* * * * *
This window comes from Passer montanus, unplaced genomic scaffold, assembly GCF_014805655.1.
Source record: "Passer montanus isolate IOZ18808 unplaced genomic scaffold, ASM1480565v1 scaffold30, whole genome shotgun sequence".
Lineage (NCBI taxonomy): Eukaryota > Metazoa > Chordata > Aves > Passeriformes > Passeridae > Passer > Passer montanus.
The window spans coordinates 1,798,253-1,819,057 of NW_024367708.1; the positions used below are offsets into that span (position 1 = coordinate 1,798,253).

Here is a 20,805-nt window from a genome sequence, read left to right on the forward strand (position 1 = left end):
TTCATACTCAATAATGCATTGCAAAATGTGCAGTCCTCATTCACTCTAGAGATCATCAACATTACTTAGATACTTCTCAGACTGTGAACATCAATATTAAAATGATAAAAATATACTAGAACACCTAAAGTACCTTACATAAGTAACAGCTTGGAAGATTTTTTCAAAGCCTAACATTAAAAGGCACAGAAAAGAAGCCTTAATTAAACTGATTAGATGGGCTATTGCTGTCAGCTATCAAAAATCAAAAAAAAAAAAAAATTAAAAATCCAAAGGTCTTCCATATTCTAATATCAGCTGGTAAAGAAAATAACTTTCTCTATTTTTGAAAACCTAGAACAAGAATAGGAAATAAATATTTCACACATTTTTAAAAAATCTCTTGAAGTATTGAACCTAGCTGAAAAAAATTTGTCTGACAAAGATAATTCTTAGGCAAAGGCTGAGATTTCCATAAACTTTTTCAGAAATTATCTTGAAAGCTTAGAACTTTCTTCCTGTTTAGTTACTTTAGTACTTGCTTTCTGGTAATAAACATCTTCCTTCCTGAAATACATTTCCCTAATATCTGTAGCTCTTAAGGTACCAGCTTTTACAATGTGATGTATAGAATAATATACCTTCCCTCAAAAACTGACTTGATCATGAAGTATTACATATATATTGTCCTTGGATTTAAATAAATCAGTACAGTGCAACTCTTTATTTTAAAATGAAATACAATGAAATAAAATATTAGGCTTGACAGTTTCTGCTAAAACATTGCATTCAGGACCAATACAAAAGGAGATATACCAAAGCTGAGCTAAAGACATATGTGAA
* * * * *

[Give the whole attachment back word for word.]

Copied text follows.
This window comes from Passer montanus, unplaced genomic scaffold, assembly GCF_014805655.1.
Source record: "Passer montanus isolate IOZ18808 unplaced genomic scaffold, ASM1480565v1 scaffold30, whole genome shotgun sequence".
Lineage (NCBI taxonomy): Eukaryota > Metazoa > Chordata > Aves > Passeriformes > Passeridae > Passer > Passer montanus.
The window spans coordinates 1,798,253-1,819,057 of NW_024367708.1; the positions used below are offsets into that span (position 1 = coordinate 1,798,253).

Here is a 20,805-nt window from a genome sequence, read left to right on the forward strand (position 1 = left end):
TTCATACTCAATAATGCATTGCAAAATGTGCAGTCCTCATTCACTCTAGAGATCATCAACATTACTTAGATACTTCTCAGACTGTGAACATCAATATTAAAATGATAAAAATATACTAGAACACCTAAAGTACCTTACATAAGTAACAGCTTGGAAGATTTTTTCAAAGCCTAACATTAAAAGGCACAGAAAAGAAGCCTTAATTAAACTGATTAGATGGGCTATTGCTGTCAGCTATCAAAAATCAAAAAAAAAAAAAAATTAAAAATCCAAAGGTCTTCCATATTCTAATATCAGCTGGTAAAGAAAATAACTTTCTCTATTTTTGAAAACCTAGAACAAGAATAGGAAATAAATATTTCACACATTTTTAAAAAATCTCTTGAAGTATTGAACCTAGCTGAAAAAAATTTGTCTGACAAAGATAATTCTTAGGCAAAGGCTGAGATTTCCATAAACTTTTTCAGAAATTATCTTGAAAGCTTAGAACTTTCTTCCTGTTTAGTTACTTTAGTACTTGCTTTCTGGTAATAAACATCTTCCTTCCTGAAATACATTTCCCTAATATCTGTAGCTCTTAAGGTACCAGCTTTTACAATGTGATGTATAGAATAATATACCTTCCCTCAAAAACTGACTTGATCATGAAGTATTACATATATATTGTCCTTGGATTTAAATAAATCAGTACAGTGCAACTCTTTATTTTAAAATGAAATACAATGAAATAAAATATTAGGCTTGACAGTTTCTGCTAAAACATTGCATTCAGGACCAATACAAAAGGAGATATACCAAAGCTGAGCTAAAGACATATGTGAA